Autumn to me means apples and I’ve been seeing lots of lovely apple recipes floating about. My food blogger friend Louise of Louilicious has been whipping up delicious apple creations left and right as has Nadia over at Foodfanatic. So needless to say, I’ve had apples on my mind…a lot. This coincided with a renewed interest in bread making, inspired by the man who lives in my house. He seemed to transform into ‘Pat the Baker’ while I was away recently for a week. I’m not complaining. A recipe in Claus Meyer‘s baking book caught my eye and I decided to try my hand at it. The recipe is based on an apple sourdough and is really good. You do have to plan the thing though. The mashed apples have to sit and ferment in your kitchen for a week before they can be used.
For the apple sourdough:
3 ripe apples (is enough for several breads – keeps for quite some time)
For the dough (makes 2 breads):
450ml cold water
100ml apple sourdough
a little yeast (optional)
600g good quality flour, preferably stoneground
15g sea salt
To make the apple sourdough
Core the apples and blend them to a pulp. Pour into a glass container and cover with a loose-fitting lid or some foil with a few holes punched in it, so that the apple pulp can breathe. Leave it to sit for 1 week at room temperature, stirring every day. Make sure it doesn’t get too warm or it will become mouldy. Once the sourdough starts smelling like beer you know it’s about ready.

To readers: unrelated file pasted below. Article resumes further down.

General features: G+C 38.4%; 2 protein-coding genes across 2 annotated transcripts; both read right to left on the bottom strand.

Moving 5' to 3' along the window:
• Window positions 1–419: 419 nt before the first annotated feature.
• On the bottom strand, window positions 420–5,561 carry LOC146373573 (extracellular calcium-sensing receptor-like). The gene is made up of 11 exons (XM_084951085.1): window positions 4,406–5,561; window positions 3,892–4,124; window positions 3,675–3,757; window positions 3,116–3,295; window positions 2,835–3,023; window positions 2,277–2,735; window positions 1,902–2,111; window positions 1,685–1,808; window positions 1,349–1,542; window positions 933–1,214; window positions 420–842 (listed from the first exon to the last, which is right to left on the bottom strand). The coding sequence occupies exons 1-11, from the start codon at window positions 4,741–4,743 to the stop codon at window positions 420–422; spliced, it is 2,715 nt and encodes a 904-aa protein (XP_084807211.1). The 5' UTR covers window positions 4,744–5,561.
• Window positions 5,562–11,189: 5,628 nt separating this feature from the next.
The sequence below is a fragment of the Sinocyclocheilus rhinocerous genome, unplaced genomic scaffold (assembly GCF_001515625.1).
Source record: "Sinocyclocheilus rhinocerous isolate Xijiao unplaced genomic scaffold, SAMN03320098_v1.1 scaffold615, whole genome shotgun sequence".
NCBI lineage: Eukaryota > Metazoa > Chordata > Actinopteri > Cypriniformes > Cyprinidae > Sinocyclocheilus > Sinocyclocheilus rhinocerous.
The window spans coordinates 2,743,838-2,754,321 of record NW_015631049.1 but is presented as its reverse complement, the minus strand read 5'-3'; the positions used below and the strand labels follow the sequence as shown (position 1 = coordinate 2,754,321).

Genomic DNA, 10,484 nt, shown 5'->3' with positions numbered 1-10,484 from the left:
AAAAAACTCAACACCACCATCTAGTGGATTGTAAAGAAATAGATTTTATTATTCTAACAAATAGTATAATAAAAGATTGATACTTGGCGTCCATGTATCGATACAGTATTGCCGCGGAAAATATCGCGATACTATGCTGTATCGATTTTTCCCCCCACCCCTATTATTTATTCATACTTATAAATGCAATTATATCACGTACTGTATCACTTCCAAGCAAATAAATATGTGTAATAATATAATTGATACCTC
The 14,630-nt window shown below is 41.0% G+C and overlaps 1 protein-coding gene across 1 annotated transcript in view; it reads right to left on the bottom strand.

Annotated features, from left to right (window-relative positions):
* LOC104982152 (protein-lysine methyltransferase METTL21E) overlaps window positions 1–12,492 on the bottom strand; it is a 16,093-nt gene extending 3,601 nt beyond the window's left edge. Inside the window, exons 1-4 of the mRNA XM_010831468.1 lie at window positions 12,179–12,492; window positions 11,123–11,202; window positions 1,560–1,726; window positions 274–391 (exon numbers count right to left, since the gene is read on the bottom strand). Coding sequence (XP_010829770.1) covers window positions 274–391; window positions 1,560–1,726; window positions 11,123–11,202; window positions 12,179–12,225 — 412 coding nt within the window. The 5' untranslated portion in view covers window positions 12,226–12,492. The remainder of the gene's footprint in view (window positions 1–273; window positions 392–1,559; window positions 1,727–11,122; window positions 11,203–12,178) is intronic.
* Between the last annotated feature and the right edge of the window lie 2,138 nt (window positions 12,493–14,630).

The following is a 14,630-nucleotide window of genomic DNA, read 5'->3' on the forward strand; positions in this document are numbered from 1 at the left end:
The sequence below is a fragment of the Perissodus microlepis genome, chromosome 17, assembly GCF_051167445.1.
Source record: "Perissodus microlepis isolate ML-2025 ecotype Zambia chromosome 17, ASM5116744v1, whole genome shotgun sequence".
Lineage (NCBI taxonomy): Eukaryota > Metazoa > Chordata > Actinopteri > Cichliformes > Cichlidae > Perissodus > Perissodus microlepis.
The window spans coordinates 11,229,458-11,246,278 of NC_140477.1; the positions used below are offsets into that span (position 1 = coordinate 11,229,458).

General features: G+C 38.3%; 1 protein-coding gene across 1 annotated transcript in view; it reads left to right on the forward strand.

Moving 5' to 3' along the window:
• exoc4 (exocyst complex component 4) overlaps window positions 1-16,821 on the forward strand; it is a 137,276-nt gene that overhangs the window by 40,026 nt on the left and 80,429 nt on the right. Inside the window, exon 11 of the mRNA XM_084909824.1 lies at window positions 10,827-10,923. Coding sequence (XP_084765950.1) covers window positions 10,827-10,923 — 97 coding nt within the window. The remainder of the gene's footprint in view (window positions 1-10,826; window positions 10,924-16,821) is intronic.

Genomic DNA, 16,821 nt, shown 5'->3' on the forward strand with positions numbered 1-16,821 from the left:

To make the bread
Day 1: Mix 350ml of the water with 100ml of the apple sourdough (and a pea-sized amount of yeast if you like) in a mixing bowl. Add the flour and salt, and mix slowly in a food mixer for 3 minutes. Afterwards knead it at high speed in the mixer for a further 15 minutes. Add the remaining water gradually. The dough should be firm and elastic once it’s done. Place the dough into an oiled bowl, cover, and put in the fridge for 20-22 hours.
Day 2: Turn the dough out onto a floured surface and carefully split it down the middle. Place the two breads onto a floured board or bread spade. Leave to rise for an hour.
Heat the oven to 250°C (225°C fan)/475°F. If you have a baking stone place it in the oven to heat. Gently transfer the breads onto the warm baking stone and bake them for 20-25 minutes. Transfer the bread onto a cooling rack.
Recipe based on ‘Ølandsbrød hævet på æbler’, Meyers Bageri